The bill, as you know and as others have pointed out, enacts more than 12 measures in the government's so-called Higher Education Reform Package. I won't go through them in detail. People are aware that there's: an efficiency dividend; the fee increase; the Commonwealth Grant Scheme changes; the changes to HELP loan repayments; the increases in student loaning for vets and dentists; ceasing access to Commonwealth-supported places for New Zealand students; cuts to post-graduate places; a voucher system; and an extension of demand-driven funding for conditional sub-bachelor places. Other changes include: the performance funding pool; legislating the Higher Education Participation and Partnership Program, which I will come back to; some Commonwealth support for work experience in industry units of study; and some other minor and technical changes.

As others have pointed out, there are some aspects of the bill that we don't necessarily oppose. We certainly understand—and I certainly understand—the fiscal challenges that this country has, but we don't think that those positive aspects of the bill should be held hostage to some of the truly awful parts of this bill, which are the reasons why we oppose the bill and why I will not be voting for it today. That is because, if we care about ambition, if we truly care about aspiration and not just talk about it, if we care about participation, we need to make sure we are investing in people and not pricing them out of the market, not making the price of education a key deterrent or a key obstacle to people participating in higher education. In that context, I think those new figures out from the OECD in Paris overnight make some pretty unhappy reading.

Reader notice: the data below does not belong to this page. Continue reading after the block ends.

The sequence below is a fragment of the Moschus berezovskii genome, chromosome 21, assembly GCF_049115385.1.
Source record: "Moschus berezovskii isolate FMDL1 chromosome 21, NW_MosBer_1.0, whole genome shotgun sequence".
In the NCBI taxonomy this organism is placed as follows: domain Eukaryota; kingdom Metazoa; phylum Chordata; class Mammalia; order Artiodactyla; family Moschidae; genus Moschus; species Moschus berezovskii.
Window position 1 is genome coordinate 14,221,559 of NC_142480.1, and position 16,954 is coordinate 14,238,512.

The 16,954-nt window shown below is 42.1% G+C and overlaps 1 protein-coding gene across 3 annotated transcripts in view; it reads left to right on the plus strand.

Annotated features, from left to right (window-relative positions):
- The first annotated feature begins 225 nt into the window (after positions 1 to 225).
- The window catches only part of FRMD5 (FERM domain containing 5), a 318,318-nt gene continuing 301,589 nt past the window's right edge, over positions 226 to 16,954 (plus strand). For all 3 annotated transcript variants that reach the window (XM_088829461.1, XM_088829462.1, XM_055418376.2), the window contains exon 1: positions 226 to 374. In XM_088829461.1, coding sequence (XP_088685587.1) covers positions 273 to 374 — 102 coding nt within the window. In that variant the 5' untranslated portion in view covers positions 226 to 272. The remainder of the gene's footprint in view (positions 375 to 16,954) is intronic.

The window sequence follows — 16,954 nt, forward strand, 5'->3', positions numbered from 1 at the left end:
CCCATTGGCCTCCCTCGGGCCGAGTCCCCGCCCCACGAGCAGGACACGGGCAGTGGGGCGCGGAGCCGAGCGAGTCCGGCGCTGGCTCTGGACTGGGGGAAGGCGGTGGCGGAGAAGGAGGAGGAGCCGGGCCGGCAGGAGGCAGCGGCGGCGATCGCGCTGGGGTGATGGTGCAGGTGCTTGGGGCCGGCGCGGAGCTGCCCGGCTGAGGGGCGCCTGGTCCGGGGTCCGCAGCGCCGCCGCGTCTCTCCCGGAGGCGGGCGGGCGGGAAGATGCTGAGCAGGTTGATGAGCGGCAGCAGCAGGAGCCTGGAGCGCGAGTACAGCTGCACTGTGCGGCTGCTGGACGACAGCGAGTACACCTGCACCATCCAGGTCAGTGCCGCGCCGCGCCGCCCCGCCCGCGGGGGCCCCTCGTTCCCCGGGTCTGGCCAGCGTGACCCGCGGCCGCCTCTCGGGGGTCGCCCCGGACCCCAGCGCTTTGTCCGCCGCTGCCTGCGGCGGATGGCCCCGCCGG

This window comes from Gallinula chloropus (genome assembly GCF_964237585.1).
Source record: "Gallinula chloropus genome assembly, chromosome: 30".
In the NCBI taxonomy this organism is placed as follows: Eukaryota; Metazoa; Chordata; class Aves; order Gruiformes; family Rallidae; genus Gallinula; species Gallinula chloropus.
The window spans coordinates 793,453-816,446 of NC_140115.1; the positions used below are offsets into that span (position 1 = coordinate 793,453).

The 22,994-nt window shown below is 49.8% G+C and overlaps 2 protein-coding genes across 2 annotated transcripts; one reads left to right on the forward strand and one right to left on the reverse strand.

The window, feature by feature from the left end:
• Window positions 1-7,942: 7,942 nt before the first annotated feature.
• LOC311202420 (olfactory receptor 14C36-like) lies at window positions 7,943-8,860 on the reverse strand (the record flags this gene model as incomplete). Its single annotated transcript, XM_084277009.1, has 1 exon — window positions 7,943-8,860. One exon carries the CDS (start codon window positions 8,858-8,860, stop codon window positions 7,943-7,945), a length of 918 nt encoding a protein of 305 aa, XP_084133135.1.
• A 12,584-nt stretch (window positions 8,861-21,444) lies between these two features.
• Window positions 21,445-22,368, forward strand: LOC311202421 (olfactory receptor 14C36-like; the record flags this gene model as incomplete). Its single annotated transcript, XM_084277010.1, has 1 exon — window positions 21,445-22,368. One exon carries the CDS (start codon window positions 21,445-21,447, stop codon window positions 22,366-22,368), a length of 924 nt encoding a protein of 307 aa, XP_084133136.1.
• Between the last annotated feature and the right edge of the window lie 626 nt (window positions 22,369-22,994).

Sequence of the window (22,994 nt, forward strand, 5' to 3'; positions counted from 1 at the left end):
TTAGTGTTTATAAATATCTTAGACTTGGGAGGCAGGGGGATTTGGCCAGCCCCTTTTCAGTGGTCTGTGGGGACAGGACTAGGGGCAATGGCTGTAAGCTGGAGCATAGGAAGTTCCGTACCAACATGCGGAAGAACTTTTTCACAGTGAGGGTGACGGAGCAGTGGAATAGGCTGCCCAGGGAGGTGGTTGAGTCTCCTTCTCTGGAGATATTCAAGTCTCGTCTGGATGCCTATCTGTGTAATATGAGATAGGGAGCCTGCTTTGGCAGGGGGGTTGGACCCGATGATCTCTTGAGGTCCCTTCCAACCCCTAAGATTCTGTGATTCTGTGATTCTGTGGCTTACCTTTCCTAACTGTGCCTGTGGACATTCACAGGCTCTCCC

What the OECD showed was that Australia is lagging behind other nations when it comes to public investment in education. Australia is well below the average when it comes to all education and below the average when it comes to investment in universities. In fact, our investment in universities is among the very worst in the OECD, which is a pretty shameful thing when you consider the importance of education to the future of our economy. The report also showed that tuition fees for Australian students are amongst the highest in the OECD, and the fee hikes and cuts in the bill we are discussing today will only make our international standing worse.

Despite already having high fees by international standards, the Turnbull government want to jack up student fees by 7.5 per cent over four years. It wants to change repayment thresholds and indexation arrangements so that students are paying back their debt much earlier, and the government wants to change the indexation rate. There are a lot of facts and figures that I won't go into but the upshot is that students will be paying back higher debts and they will be doing so sooner. That is really the first major problem that I wanted to identify with this bill but I want to touch on three other areas as well.